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India’s indigenous defense development takes a leap forward with the introduction of the RudraM-II missile. This new weapon system significantly bolsters the Indian Air Force’s (IAF) combat capabilities, offering a potent tool for dismantling enemy defenses.

Drawing inspiration from the well-regarded Russian Kh-31 missile series, the RudraM-II is a testament to India’s growing self-reliance in defense technology. Developed by the Defence Research and Development Organisation (DRDO), it represents a new generation of air-to-surface missiles built entirely within India.

Aptly named “Rudram,” which translates to “remover of sorrows” in Sanskrit, this missile promises to be a source of concern for those on the receiving end. As an anti-radiation missile, the RudraM-II specifically targets and neutralizes enemy radar installations. This effectively blinds enemy forces, hindering their ability to detect and track incoming aircraft or other threats.

The RudraM-II boasts impressive specifications. With a range of 300 kilometers and a speed exceeding Mach 5.5 (roughly 6,791 km/hr), it can engage targets swiftly and from a safe distance. The 200-kilogram payload packs enough punch to effectively destroy enemy radars and other designated targets.

The RudraM-II offers pilots versatility in combat situations. It can be employed in Lock-on-Before-Launch (LoBL) mode, where the target is precisely identified and locked onto before firing, ensuring pinpoint accuracy. Alternatively, the Lock-on-After-Launch (LoAL) mode allows for greater flexibility by firing the missile first and then acquiring the target during flight, ideal for engaging targets beyond the immediate line of sight.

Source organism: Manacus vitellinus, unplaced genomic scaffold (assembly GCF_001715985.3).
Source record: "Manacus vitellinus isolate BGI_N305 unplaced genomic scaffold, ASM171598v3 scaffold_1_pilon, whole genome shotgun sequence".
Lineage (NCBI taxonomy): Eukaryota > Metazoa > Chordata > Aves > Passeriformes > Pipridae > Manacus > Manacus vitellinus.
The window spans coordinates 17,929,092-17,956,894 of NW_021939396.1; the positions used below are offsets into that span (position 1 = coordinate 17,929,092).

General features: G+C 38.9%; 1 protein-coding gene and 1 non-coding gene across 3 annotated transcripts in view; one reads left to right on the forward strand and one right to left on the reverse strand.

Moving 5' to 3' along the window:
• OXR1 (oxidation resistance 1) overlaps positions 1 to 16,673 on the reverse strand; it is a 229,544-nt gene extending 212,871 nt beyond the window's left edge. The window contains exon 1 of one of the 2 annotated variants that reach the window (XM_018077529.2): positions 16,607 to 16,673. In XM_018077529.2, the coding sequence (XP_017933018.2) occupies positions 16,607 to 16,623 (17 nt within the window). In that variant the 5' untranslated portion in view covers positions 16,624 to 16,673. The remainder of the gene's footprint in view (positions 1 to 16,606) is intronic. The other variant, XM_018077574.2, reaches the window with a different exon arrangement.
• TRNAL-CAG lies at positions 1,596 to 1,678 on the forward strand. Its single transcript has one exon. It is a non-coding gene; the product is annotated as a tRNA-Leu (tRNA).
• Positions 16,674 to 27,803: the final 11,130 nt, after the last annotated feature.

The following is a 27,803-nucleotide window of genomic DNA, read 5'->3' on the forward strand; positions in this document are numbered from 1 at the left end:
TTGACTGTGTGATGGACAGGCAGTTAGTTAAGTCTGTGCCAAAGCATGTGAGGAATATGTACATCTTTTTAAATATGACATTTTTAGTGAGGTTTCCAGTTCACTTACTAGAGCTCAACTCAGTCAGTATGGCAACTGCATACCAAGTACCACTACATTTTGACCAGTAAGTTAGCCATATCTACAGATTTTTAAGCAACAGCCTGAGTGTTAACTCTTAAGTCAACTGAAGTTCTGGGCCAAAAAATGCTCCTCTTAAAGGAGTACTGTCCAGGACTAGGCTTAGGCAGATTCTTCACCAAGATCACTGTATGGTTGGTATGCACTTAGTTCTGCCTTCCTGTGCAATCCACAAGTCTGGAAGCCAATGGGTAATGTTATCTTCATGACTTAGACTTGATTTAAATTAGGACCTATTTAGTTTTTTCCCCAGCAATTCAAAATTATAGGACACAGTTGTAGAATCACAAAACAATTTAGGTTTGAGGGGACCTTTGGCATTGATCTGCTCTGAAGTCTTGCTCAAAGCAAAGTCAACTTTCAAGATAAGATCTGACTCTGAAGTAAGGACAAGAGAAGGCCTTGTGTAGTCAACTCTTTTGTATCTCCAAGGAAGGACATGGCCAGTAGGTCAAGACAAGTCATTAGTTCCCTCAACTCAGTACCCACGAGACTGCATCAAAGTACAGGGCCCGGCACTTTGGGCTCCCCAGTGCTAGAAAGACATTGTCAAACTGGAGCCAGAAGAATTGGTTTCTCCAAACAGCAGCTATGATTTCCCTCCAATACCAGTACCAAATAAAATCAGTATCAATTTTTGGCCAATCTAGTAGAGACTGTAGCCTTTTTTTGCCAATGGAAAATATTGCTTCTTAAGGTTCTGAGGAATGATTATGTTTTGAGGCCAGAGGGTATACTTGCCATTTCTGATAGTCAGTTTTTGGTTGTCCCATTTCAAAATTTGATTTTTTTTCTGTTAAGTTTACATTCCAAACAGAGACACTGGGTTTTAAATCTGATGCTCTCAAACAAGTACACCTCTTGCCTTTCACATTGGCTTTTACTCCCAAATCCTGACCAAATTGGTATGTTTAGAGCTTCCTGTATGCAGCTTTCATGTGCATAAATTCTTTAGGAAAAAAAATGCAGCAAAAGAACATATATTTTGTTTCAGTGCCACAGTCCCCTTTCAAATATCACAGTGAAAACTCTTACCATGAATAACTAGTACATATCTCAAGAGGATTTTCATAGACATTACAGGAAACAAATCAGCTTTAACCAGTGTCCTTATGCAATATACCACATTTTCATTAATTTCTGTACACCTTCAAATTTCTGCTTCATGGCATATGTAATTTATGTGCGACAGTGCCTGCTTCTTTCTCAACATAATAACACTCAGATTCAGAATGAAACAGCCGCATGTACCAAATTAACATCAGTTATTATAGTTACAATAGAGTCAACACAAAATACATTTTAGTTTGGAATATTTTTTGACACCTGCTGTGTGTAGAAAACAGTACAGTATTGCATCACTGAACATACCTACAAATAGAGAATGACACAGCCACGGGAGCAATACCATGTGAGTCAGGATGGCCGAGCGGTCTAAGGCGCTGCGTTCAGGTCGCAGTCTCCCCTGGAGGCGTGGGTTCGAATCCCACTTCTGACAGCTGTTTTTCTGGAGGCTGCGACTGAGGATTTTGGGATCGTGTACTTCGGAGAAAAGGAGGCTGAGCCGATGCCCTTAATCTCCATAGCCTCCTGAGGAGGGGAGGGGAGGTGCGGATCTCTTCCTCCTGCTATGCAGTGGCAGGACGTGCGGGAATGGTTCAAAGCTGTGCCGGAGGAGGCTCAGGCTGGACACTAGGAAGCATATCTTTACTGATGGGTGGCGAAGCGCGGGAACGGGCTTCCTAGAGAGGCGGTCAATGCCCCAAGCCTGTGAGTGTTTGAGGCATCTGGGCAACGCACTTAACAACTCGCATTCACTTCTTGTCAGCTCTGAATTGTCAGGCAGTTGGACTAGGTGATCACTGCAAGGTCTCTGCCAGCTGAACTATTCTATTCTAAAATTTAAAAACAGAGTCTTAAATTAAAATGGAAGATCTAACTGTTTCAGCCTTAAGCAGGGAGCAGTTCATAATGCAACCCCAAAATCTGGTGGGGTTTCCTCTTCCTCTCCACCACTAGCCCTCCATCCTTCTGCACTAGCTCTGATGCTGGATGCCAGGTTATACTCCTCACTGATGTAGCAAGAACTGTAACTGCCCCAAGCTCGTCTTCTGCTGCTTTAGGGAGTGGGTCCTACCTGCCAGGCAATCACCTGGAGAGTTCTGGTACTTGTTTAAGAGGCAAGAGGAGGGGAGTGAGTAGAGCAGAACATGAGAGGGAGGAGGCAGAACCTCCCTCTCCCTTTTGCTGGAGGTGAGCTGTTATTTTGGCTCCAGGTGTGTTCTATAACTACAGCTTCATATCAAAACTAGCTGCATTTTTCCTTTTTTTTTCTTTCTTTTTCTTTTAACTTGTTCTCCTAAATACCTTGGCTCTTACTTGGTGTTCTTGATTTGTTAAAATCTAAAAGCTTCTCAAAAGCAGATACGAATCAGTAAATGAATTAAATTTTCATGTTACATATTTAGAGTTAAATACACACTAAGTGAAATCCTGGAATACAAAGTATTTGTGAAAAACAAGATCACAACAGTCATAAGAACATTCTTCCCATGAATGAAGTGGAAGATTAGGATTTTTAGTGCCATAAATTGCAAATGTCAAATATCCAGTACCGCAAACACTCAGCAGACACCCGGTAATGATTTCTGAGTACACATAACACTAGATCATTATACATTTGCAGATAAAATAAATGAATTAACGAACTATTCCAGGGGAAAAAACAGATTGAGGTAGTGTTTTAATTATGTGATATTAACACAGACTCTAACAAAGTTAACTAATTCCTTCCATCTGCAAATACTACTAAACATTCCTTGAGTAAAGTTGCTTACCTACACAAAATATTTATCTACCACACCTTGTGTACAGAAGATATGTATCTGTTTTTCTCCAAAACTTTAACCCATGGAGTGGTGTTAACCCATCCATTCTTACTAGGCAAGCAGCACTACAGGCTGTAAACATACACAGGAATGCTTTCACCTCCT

Reports suggest the DRDO is working on ensuring compatibility with all IAF fighter jets. This would be a significant achievement, as India currently lacks a domestically developed supersonic air-launched cruise missile with such widespread compatibility within its air force. This versatility has the potential to elevate India’s air defense capabilities to a new level.

The RudraM-II is specifically designed for SEAD missions, which aim to neutralize or destroy enemy air defense systems, including radars and surface-to-air missile sites. Its capabilities extend beyond traditional SEAD roles, allowing it to target ground-based air defense radars, stationary aircraft, and even underground facilities. Additionally, the RudraM-II shows promise as a potential anti-ship missile.